Page 1:The Quiet Gaming Quest Continues
Page 2:Corsair Obsidian 550D
Page 3:Inside The Obsidian 550D
Page 4:Building With The Obsidian 550D
Page 5:Fractal Design Define R4
Page 6:Inside The Define R4
Page 7:Building With The Define R4
Page 8:Gigabyte Luxo M10
Page 9:Inside The Luxo M10
Page 10:Building With The Luxo M10
Page 11:Test Settings
Page 12:Heat, Noise, And Heat Versus Noise
Page 13:Three Cases Compete; Only One Can Win
Inside The Obsidian 550D
The Obsidian 550D opens to reveal a pair of three-tray 3.5” drive cages and 13” of card space. Unfortunately, part of that space isn’t usable by the motherboard, and we’ll discuss the reason why on the next page.
Both drive cages are removable, extending card space from 13” to 17.9”.
Rubber-mounted pins on the side of each tray support 3.5” drives, while two sets of holes support the 2.5” form factor favored by SSDs.
There is more than enough room behind the 550D's motherboard tray for a 24-pin main power cable, enough to allow builders to cross smaller cables over each other. Four large grommets help to hide cables where they pass through the tray.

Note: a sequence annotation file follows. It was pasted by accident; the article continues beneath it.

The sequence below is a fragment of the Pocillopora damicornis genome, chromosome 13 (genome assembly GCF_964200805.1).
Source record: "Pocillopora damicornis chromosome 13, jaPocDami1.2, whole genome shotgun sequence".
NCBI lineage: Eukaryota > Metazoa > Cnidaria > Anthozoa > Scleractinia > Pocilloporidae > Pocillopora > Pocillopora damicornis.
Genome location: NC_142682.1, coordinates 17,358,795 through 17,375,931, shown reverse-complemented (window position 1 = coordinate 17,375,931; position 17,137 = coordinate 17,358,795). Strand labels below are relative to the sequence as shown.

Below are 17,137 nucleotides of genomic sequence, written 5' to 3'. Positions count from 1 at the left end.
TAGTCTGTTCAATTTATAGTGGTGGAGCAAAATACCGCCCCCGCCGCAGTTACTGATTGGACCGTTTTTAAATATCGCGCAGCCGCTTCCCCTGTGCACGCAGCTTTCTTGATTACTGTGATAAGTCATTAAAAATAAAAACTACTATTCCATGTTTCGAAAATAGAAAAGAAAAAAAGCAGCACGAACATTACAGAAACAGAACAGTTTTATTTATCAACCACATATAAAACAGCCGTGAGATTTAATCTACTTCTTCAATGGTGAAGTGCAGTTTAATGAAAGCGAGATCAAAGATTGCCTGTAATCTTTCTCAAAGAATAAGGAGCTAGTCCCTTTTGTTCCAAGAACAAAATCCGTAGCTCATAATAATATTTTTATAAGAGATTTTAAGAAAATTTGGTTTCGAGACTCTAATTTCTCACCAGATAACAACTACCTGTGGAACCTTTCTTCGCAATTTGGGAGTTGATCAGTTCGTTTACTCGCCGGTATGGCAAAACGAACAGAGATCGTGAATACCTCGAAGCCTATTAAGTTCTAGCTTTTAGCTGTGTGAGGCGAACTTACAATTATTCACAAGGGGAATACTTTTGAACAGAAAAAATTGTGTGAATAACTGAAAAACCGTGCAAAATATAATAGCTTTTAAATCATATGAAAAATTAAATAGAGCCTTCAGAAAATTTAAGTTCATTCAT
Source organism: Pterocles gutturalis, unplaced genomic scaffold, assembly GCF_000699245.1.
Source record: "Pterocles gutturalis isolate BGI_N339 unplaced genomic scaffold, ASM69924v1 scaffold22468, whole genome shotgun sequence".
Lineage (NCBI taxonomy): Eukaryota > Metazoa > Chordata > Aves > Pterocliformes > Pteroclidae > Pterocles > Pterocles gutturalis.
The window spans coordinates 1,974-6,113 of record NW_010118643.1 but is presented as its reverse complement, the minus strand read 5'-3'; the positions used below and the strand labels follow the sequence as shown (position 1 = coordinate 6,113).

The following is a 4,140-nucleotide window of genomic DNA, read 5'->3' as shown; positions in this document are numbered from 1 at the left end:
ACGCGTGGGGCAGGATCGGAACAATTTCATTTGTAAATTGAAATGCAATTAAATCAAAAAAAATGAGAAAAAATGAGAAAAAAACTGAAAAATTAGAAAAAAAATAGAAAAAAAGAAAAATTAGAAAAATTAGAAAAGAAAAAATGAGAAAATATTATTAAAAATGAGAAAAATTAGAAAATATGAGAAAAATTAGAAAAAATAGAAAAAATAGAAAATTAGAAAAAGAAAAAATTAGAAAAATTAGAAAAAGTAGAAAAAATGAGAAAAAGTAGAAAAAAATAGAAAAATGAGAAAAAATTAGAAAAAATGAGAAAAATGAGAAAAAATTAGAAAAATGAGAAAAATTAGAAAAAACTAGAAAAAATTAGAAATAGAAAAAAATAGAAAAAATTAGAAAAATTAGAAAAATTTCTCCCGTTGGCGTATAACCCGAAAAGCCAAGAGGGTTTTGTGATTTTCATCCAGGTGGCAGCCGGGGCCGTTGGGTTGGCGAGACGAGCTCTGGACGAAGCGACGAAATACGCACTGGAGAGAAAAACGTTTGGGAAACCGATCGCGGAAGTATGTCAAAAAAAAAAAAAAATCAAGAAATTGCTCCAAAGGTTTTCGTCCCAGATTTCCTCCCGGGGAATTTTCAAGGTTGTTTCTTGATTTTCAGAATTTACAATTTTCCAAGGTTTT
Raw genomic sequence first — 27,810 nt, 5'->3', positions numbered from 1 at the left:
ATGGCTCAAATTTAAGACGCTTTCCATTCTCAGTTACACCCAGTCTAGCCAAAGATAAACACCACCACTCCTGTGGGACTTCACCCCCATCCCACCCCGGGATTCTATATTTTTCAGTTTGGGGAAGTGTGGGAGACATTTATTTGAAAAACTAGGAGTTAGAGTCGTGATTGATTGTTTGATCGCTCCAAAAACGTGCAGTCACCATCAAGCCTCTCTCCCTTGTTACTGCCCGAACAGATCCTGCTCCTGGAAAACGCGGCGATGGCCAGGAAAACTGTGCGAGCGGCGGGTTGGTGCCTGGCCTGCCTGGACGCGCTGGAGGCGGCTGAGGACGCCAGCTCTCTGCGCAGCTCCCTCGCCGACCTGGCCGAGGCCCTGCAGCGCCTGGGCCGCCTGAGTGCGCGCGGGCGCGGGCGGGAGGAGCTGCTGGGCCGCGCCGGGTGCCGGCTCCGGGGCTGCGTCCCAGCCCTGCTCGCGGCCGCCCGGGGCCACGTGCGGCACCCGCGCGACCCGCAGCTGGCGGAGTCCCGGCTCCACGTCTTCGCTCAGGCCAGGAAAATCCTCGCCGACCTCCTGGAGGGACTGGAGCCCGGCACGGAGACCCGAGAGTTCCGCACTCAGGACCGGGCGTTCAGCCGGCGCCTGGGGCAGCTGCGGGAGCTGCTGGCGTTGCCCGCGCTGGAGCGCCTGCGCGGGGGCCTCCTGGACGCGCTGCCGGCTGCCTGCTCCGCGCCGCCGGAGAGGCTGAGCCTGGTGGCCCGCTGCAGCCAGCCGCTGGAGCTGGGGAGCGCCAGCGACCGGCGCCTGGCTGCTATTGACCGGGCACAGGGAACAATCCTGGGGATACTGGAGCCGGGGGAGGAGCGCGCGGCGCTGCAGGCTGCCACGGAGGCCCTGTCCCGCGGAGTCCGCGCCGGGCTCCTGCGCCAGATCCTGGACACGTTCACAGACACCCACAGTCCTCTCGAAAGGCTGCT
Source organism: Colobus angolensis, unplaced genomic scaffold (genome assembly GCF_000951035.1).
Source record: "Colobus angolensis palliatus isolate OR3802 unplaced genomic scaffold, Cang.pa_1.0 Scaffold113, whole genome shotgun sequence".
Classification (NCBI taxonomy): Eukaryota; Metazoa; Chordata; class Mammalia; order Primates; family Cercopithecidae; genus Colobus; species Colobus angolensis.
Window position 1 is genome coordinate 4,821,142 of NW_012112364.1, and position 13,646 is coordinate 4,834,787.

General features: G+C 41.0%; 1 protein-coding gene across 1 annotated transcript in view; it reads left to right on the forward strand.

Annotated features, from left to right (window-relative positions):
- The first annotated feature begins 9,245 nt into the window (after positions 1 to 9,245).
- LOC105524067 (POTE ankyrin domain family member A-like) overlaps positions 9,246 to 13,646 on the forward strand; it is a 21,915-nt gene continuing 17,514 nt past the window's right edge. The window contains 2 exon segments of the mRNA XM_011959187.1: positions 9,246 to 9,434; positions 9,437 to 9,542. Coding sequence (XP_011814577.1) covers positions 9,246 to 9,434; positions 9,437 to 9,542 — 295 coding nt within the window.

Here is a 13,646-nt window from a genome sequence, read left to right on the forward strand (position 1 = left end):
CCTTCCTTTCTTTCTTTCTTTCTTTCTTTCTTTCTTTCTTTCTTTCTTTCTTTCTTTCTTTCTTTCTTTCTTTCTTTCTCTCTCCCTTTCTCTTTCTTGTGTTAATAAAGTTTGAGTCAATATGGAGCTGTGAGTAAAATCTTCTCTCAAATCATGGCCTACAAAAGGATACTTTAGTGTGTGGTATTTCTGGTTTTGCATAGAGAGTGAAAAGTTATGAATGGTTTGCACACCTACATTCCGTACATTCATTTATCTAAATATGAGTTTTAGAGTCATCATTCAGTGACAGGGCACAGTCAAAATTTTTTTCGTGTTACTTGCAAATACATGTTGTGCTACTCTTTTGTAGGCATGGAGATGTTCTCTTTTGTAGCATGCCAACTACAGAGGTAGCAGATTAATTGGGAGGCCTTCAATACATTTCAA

A small hole towards the top-rear corner of the motherboard tray eases routing of CPU power cables. An even larger hole towards the middle of the tray provides additional space for CPU cooler support plates.
An extra-long dust filter on the bottom of the case covers both the power supply intake and optional bottom-mounted fan. The filter slides out from the 550D’s bottom-rear edge for easy cleaning.
The acoustic foam on each side panel overlaps the edge of the main chassis, in effect, acting as a gasket to reduce rattling between the main chassis and panels.
- The Quiet Gaming Quest Continues
- Corsair Obsidian 550D
- Inside The Obsidian 550D
- Building With The Obsidian 550D
- Fractal Design Define R4
- Inside The Define R4
- Building With The Define R4
- Gigabyte Luxo M10
- Inside The Luxo M10
- Building With The Luxo M10
- Test Settings
- Heat, Noise, And Heat Versus Noise
- Three Cases Compete; Only One Can Win